Archive for July, 2011

Choosing Natural Health Products Shouldn’t Be So Hard

Tuesday, July 12th, 2011

The natural health marketplace encompasses a panoply of healing philosophies that include homeopathy, Chinese traditional medicine, Ayurvedic, chiropractic, macrobiotics, and naturopathy. These approaches share a common emphasis on ideals of holism, but each offers distinct philosophies of wellness, diagnostic models, and ideas for treating specific body electric health conditions. These various holistic approaches support an even wider assortment of natural health practices: acupuncture, acupressure, herbal treatments, massage therapies, intricate regimens of vitamin and nutritional supplementation, aromatherapy, chelation therapy, music therapy, meditative techniques, healing touch, and colonic cleansing. The techniques and products that accompany these approaches have made for an ever-expanding natural health care market.

But an unquestioning faith in everything in the natural health field is in opposition to the value of mindfulness that many people who buy natural health products advocate. It is up to the consumer to decide which natural health products are worth investigating.  The market is largely unregulated in the U.S., and in Canada where it is much more regulated, such strictures have proven controversial.  Former U.S. Surgeon General C. Everett Koop once compared the natural health product market to the snake oil days of a century ago that led to passage of the Pure Food and Drug Act of 1906.  Congress passed the Dietary Supplement Health and Education Act (DSHEA) in 1994.  It exempts the manufacturers of dietary supplements from having to prove safety or efficacy before putting their “natural health products” on the market.  The responsibility is on the Food and Drug Administration (FDA) to show that something is not safe.  Moreover, the FDA has to rely on an inefficient system of voluntary reporting of negative health effects and symptoms.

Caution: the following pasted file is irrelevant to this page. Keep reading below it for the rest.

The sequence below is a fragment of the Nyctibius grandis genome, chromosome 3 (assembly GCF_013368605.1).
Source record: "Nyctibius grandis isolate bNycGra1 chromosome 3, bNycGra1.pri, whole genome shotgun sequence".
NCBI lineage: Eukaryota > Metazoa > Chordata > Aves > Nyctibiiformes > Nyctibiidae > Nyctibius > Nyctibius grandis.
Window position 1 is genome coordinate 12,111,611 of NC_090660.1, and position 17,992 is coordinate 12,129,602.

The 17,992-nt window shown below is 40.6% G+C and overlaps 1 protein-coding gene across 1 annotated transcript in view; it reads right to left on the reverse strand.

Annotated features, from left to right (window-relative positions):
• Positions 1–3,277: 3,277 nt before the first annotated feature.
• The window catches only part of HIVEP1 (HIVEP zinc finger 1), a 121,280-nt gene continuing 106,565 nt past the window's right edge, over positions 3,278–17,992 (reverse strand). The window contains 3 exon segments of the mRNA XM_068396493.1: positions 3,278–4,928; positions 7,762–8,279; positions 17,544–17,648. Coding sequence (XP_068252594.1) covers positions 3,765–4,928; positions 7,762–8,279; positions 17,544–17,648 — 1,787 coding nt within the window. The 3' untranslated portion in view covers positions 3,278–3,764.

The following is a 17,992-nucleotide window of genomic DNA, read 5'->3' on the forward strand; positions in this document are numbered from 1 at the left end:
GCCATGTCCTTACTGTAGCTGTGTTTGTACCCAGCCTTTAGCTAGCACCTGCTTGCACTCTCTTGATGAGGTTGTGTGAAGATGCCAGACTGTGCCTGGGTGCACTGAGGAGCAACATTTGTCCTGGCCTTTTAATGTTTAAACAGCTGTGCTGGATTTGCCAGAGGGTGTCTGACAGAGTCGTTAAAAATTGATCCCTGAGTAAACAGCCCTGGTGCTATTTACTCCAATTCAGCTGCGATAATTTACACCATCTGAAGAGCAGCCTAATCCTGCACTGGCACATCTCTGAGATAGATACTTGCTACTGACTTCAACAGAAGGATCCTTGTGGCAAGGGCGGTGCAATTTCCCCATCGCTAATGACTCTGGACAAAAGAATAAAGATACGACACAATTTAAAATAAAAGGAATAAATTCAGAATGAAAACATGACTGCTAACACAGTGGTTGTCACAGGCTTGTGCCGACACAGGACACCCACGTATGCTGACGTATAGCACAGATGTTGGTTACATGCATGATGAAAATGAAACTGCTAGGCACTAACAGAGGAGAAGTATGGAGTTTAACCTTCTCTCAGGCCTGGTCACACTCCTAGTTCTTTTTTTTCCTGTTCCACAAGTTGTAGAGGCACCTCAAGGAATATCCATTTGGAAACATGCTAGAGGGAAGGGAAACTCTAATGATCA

The Centers for Disease Control and Prevention have found that more than half of U.S. adults use dietary supplements such as multivitamins, minerals, or herbs.  In Canada, over half use natural health products in the form of traditional herbal products; vitamin and mineral supplements; traditional Chinese, Ayurvedic, and other medicines; and homeopathic preparations.  There are many misconceptions, however, that all these natural health products are naturally safe because they are derived from natural plants.  There are a range of adverse effects possible, including inadequate or excessive dosing, low-quality herbs or supplements, misidentified plant species, contamination, interactions with prescription drugs, and allergies.  Some are intrinsically toxic.

From the beginning, consumers should ensure that natural health directory supplements they purchase are thoroughly researched and that the manufacturer has a solid reputation.  Buyers should also do their own extensive comparison shopping of the prices and quality of the natural health product in which they’re interested.  When shopping online, also go for sites of good repute.  Check when the site was established.  Consumers who read the fine print in ads will increase their chances of avoiding “snake oil”.  As well as your doctors and other health professionals, consult with friends, magazines, and health journals.

On the whole, a healthy skepticism of the natural health products on which we are devoting larger and larger portions of our total health budgets is a good thing.  The search for holistic health should not be counterproductive.  We shouldn’t be stressing out over natural pain and stress relievers.